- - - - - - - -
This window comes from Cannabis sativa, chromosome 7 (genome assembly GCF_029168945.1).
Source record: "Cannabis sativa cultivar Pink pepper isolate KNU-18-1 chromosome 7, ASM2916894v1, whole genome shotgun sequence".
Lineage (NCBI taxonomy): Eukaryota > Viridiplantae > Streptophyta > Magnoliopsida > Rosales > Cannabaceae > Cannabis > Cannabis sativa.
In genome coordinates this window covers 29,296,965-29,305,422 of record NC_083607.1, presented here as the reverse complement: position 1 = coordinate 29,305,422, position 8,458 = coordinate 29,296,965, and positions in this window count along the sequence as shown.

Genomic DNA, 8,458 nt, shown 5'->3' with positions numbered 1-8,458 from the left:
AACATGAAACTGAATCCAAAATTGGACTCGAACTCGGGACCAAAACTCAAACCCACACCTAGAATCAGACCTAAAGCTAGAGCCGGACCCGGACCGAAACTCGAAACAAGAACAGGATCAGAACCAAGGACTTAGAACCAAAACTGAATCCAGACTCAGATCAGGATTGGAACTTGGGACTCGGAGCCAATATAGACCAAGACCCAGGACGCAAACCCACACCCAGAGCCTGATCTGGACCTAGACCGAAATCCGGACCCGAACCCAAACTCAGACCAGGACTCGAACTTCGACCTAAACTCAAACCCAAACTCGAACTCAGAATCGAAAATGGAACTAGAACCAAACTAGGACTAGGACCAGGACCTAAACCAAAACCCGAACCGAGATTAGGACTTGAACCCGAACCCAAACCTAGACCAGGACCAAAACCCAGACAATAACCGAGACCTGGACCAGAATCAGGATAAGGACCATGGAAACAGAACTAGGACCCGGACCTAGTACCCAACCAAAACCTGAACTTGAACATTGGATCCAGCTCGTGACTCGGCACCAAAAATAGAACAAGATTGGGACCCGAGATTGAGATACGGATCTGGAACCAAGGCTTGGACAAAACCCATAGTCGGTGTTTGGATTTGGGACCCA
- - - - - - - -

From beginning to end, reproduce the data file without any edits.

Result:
This window comes from Cannabis sativa, chromosome 7 (genome assembly GCF_029168945.1).
Source record: "Cannabis sativa cultivar Pink pepper isolate KNU-18-1 chromosome 7, ASM2916894v1, whole genome shotgun sequence".
Lineage (NCBI taxonomy): Eukaryota > Viridiplantae > Streptophyta > Magnoliopsida > Rosales > Cannabaceae > Cannabis > Cannabis sativa.
In genome coordinates this window covers 29,296,965-29,305,422 of record NC_083607.1, presented here as the reverse complement: position 1 = coordinate 29,305,422, position 8,458 = coordinate 29,296,965, and positions in this window count along the sequence as shown.

Genomic DNA, 8,458 nt, shown 5'->3' with positions numbered 1-8,458 from the left:
AACATGAAACTGAATCCAAAATTGGACTCGAACTCGGGACCAAAACTCAAACCCACACCTAGAATCAGACCTAAAGCTAGAGCCGGACCCGGACCGAAACTCGAAACAAGAACAGGATCAGAACCAAGGACTTAGAACCAAAACTGAATCCAGACTCAGATCAGGATTGGAACTTGGGACTCGGAGCCAATATAGACCAAGACCCAGGACGCAAACCCACACCCAGAGCCTGATCTGGACCTAGACCGAAATCCGGACCCGAACCCAAACTCAGACCAGGACTCGAACTTCGACCTAAACTCAAACCCAAACTCGAACTCAGAATCGAAAATGGAACTAGAACCAAACTAGGACTAGGACCAGGACCTAAACCAAAACCCGAACCGAGATTAGGACTTGAACCCGAACCCAAACCTAGACCAGGACCAAAACCCAGACAATAACCGAGACCTGGACCAGAATCAGGATAAGGACCATGGAAACAGAACTAGGACCCGGACCTAGTACCCAACCAAAACCTGAACTTGAACATTGGATCCAGCTCGTGACTCGGCACCAAAAATAGAACAAGATTGGGACCCGAGATTGAGATACGGATCTGGAACCAAGGCTTGGACAAAACCCATAGTCGGTGTTTGGATTTGGGACCCA